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In the story “The Man Who Planted Trees,” (1955) by Jean Giono, a Frenchman recounts an unusual experience he had while wandering in a remote region in Provence, in southeastern France, prior to World War I.

In this windswept deserted realm the wayfarer meets an old shepherd who, while his flock is grazing every day, methodically plants oak trees on the barren highlands. Over the shepherd’s lifetime, during which the wanderer stays in close touch with him, the old man replants an entire forest, 33 square kilometers. (It was known the area had been forested in ancient times.)

This act of relentless self-sacrifice over many decades, the storyteller explains, eventually brought back long-abandoned villages to the area.

The animated video of this allegorical tale, narrated by Christopher Plummer, won an Academy Award for Best Animated Film. The quiet shepherd’s name was Elzéard Bouffier. “I never saw him lose heart; nor was he ever deterred,” says the narrator. “And often, God knows, it must have seemed that heaven itself was against him.”

One scene may strike the listener as entirely fanciful, however. In it the narrator stops beside a gurgling stream that had been dry when he first met the shepherd. Over the years the old man’s surrounding plantings had caused it to flow again.

Surely, the viewer might think, this must be sentimental exaggeration: We can imagine a forest’s restoration bringing back fragrances, animals, the sound of breeze rustling leaves, happy children— even a reason for living. But how could a dried-up creek flow again because the surrounding forest has returned?

It turns out this really can happen. In a healthy forest the soil acts as a sponge. Filled with organic matter, leaves and bits of wood and air pockets, the sponge soaks up water then slowly releases it to the aquifer and nearby streams.

But when the trees are cut down and removed a certain amount of the soil washes away in the ensuing rains– the sponge becomes thinner as its most absorbent upper layers are stripped away and the passing of heavy logging equipment crushes the sponge, thinning it even more.

Removal of the protective forest canopy accelerates this process. Without treetops to break their fall raindrops plummet directly onto the exposed soil, causing splash erosion on a large scale. Tree trunks formerly slowed the force of flowing water too and tree roots held the soil. Leaves and litter that had lain on the forest floor, now washed downhill, no longer shield the underlying bare dirt from direct rainfall.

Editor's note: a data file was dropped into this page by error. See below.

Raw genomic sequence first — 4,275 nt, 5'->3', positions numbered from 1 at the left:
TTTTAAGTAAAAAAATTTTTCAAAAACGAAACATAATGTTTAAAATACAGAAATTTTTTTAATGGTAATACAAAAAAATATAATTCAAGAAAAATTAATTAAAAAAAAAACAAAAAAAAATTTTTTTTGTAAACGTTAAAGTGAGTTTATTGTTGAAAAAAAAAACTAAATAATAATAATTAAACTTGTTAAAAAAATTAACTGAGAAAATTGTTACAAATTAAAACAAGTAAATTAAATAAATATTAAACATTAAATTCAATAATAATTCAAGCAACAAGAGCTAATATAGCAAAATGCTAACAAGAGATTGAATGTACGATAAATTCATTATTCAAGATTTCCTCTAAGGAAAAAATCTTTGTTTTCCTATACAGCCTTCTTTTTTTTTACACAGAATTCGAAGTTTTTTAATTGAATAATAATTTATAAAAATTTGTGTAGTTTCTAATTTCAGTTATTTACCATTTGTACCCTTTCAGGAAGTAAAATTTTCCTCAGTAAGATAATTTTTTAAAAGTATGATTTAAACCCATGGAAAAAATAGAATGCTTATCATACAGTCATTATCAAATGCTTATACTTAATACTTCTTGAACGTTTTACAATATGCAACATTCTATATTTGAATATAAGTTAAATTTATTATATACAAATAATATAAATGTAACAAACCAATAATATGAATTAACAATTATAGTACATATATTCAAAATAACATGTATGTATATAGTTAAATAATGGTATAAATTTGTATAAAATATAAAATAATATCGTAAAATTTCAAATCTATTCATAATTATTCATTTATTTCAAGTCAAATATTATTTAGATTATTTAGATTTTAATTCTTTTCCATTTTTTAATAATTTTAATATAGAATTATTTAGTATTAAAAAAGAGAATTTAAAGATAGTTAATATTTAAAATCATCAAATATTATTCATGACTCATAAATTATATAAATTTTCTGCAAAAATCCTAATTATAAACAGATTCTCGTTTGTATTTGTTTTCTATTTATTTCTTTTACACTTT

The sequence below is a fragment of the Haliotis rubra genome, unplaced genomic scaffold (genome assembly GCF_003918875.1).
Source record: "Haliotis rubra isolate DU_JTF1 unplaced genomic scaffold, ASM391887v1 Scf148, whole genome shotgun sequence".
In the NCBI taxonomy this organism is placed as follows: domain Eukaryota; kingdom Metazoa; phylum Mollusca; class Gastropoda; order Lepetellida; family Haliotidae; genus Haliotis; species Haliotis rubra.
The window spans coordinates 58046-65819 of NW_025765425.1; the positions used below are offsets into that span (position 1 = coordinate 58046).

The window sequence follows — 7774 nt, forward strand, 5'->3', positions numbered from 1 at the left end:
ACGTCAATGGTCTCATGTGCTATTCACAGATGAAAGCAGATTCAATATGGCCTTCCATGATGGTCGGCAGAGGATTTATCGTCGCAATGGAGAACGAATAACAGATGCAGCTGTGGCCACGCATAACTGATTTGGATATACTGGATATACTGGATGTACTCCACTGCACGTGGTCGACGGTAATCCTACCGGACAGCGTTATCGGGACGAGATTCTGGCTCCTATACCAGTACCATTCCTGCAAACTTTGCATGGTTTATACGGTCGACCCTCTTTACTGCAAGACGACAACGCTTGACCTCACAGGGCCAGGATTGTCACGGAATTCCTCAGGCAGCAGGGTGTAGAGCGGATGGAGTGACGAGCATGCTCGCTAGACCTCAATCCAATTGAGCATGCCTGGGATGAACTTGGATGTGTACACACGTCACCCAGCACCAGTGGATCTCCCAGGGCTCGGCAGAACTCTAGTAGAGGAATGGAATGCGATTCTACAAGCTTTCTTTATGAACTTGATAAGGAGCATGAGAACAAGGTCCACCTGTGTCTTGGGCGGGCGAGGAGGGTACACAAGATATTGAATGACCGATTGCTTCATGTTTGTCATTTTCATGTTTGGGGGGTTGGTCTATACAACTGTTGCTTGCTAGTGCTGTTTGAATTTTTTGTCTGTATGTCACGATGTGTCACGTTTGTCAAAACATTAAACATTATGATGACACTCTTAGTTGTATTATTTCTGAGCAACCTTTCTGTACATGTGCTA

Snowpack formerly melting languidly in shade now vanishes rapidly under direct sunlight. A sudden higher volume of faster-flowing water increases erosion. The soil sponge, now covered with a fine-grained silt deposit, becomes hydrophobic— more impervious to water than before the trees’ removal; this accelerates runoff and lessens the absorption of water into the soil to recharge the subsurface supply.

This cascading effect all carries on until it reaches some equilibrium. Continue to deforest the land long enough and you have the scene depicted at the start of Giono’s story– a desolate country depopulated and forlorn. And dry.

Many places in the world have witnessed this cycle. At least as early as the Bronze Age deforestation of parts of the Mediterranean washed away deep soils and exposed rocky hardpan. Streams that once flowed remain dry some 3000 years later (with help from sheep grazing and such ongoing abuses as the depleted land still may sustain). But restoring forests can reverse this damaging process and, as if miraculously, bring flowing water back again.

The media is full of conservation controversies these days, some involving fights over threatened forestlands. Social media has brought to light some real-world Loraxes like Giono’s. But it might surprise some observers to realize that forest-defense efforts are as much about water as about trees.

We all know about the loss of wildlife and natural splendor that results from deforestation. Less well understood, however, is that most of our water supply comes from forests. With rangelands, forested watersheds are the source of more than 90 percent of California’s annual runoff.

And again groundwater, on which we depend far too heavily these days, is recharged by infiltration.

“I never tried to imagine his frustrations,” the wanderer says of Elzéard Bouffier, “but to achieve such an end he must have had to overcome many obstacles. For such passion to succeed he must surely have fought and conquered despair.”

From now on, with average global surface temperatures rising relentlessly, humanity will increasingly value every water source it can get — whether by restoring it through sustained labor over a lifetime, or better still by preventing the need to restore it in the first place.

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Paul Hughes is the executive director of Forests Forever. An earlier version of this piece first appeared in Forests Forever’s newsletter “The Watershed” in 1999.

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